The temptation to follow him in was strong. The patient, a four-year-old with third-degree burns to his chest, was terribly shy and intimidated by being in the hospital and the constant appearances of staff.

But the boy had grown to trust Hailey. To the point she was often the only one he would acknowledge or talk to. Even after three days in pediatric care.

Biting her lip, she made herself go on to her next patient to do a pre-meal blood-sugar check. But she kept her ears open for any distress from the child a few rooms down.

She was protective of kids by nature—always had been after essentially having to raise her younger brother.

A sharp wail of fear stopped her in her tracks. Her heart constricted, making her glance back at the door. Two seconds passed before Doctor Altwood’s head popped out of the room. He looked left, then right, and his pinched gaze landed on her.

“Hailey.” He waved her over. “I’m going to need you in here.”

With a small nod, she strode briskly to join him in the room. The sight of the small body, partially bandaged, with bright, anxious blue eyes watching the doorway, had her heart twisting.

“Hey there, Randy.” She kept her tone gentle as she approached the bed. “What’s all the commotion?”

The little boy’s gaze never left her, but he didn’t reply.

“Randy knows that we’ll need to examine his wounds and change the dressings, but he’s being a little difficult,” the doctor replied bluntly.

Asshole. Hailey kept the insult in her head, but her mouth tightened despite her best efforts.

Doctor Altwood seriously needed to brush up on his bedside manner. Or at the very least not work in the pediatric unit.

Hailey moved to the boy’s bedside and gently touched his hand—one of the areas of the body that wasn’t bruised. She crouched down a bit, to be closer to his level, and gave him a small smile.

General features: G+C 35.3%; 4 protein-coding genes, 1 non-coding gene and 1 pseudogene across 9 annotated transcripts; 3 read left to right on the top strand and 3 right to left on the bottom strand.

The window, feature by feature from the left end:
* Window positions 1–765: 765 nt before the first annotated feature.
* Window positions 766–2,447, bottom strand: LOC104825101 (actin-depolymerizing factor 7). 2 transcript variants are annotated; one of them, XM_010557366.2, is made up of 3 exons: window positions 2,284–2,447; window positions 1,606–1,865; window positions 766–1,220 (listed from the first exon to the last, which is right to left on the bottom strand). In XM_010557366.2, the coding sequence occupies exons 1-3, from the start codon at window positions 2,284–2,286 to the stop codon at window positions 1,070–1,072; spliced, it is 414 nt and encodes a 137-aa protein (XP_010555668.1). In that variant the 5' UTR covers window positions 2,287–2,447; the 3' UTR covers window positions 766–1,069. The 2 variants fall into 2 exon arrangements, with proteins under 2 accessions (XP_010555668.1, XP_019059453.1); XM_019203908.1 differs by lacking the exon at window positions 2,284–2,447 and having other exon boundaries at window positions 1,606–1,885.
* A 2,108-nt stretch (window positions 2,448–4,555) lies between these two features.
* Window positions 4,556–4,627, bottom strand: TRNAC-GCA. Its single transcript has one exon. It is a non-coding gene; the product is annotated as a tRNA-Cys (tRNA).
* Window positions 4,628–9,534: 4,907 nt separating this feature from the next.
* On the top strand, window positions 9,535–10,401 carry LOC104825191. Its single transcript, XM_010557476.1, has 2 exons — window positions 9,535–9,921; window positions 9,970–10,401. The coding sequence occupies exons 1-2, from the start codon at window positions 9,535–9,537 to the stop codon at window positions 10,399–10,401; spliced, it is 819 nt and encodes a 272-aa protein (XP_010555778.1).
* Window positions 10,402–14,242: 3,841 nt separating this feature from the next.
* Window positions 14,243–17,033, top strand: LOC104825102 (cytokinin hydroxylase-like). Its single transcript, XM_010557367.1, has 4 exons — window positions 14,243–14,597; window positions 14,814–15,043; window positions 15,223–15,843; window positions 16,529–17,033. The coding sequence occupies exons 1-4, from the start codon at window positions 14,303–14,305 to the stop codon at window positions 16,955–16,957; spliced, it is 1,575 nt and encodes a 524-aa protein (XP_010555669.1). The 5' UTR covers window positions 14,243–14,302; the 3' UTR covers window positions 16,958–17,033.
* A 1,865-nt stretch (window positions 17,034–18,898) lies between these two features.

“I know it’s super scary, but it’s something that we really need to do. We need to make sure you’re healing nicely and there’s no infection.”

His only reply was a slight whimper of fear. There were no tears. No plea for his mother—then again his mother had never been a source of comfort, it seemed. As for a father, there was none on record.

Maybe that’s why this boy tugged at her heart so much. He reminded her of herself when she was his age. At least a little bit.

“Would you like me to stay with you?” she offered.

“You’re off your shift in a few minutes,” the doctor cut in, the warning in his voice clear.

This time she couldn’t help casting him a look of disbelief. “I’m staying.”

And if you don’t like it, you can fire me. She knew her silent words were conveyed, because the doctor nodded and heaved a sigh.

“All right, then,” he said as he approached the bed. “Let’s get a look at that wound, Randy.”

Hailey set her name badge with everything else in her locker and closed the door.

She pressed her forehead against the cool metal and let out a heavy sigh.

“Hey, girl. Did you want to catch a ride with me tonight?”

Lifting her head, she frowned at Tanesha, another nurse and friend who’d apparently hung around after her shift.

“Tonight?” What was she forgetting? Shit. Apparently something, by the way Tanesha looked.

Her normally black, curly hair was flat-ironed into a sleek style, while she was dressed up in skinny jeans, a low-cut top and sparkly heels.

“What’s tonight?”

“Your day was that crazy, huh?” Tanesha adjusted her purse over her shoulder and arched a brow. “Wendy’s fortieth? Girl, it’s your Friday. There’s no reason why you can’t go and drink a few.”

“Oh right. Wendy’s fortieth.” Ugh. She’d forgotten the day after getting and accepting the invite to her supervisor’s birthday. “I…”

“…have skipped out on nearly every social gathering your coworkers and friends have planned,” Tanesha finished for her. “You’re not really going to do it again, are you?”

“No.” Not with the guilt ripping through her after that last comment. She wasn’t big on social situations and tended to prefer being alone. “I’ll go. I just… Can you give me five minutes to stop by my house and change?”

Tanesha shrugged. “Sure. We’re already running late, what’s another five?”

“Thanks.” So much for the bubble bath and Mumford and Sons.

End of Excerpt

Straight, No Chaser is available in the following formats:


March 13, 2018